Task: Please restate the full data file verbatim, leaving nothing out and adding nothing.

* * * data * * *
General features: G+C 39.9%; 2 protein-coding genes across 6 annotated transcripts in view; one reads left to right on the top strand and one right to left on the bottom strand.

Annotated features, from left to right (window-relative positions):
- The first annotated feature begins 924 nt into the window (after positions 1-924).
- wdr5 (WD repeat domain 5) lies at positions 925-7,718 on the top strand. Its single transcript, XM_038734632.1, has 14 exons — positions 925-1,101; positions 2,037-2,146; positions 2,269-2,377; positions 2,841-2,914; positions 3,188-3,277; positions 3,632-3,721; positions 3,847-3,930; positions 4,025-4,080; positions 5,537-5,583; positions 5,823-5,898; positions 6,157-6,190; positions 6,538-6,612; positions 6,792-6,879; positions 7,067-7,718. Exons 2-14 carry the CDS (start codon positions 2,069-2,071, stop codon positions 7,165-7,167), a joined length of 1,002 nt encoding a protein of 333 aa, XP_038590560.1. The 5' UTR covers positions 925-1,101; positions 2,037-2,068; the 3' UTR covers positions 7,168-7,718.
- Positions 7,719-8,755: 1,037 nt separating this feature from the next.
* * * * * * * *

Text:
General features: G+C 39.9%; 2 protein-coding genes across 6 annotated transcripts in view; one reads left to right on the top strand and one right to left on the bottom strand.

Annotated features, from left to right (window-relative positions):
- The first annotated feature begins 924 nt into the window (after positions 1-924).
- wdr5 (WD repeat domain 5) lies at positions 925-7,718 on the top strand. Its single transcript, XM_038734632.1, has 14 exons — positions 925-1,101; positions 2,037-2,146; positions 2,269-2,377; positions 2,841-2,914; positions 3,188-3,277; positions 3,632-3,721; positions 3,847-3,930; positions 4,025-4,080; positions 5,537-5,583; positions 5,823-5,898; positions 6,157-6,190; positions 6,538-6,612; positions 6,792-6,879; positions 7,067-7,718. Exons 2-14 carry the CDS (start codon positions 2,069-2,071, stop codon positions 7,165-7,167), a joined length of 1,002 nt encoding a protein of 333 aa, XP_038590560.1. The 5' UTR covers positions 925-1,101; positions 2,037-2,068; the 3' UTR covers positions 7,168-7,718.
- Positions 7,719-8,755: 1,037 nt separating this feature from the next.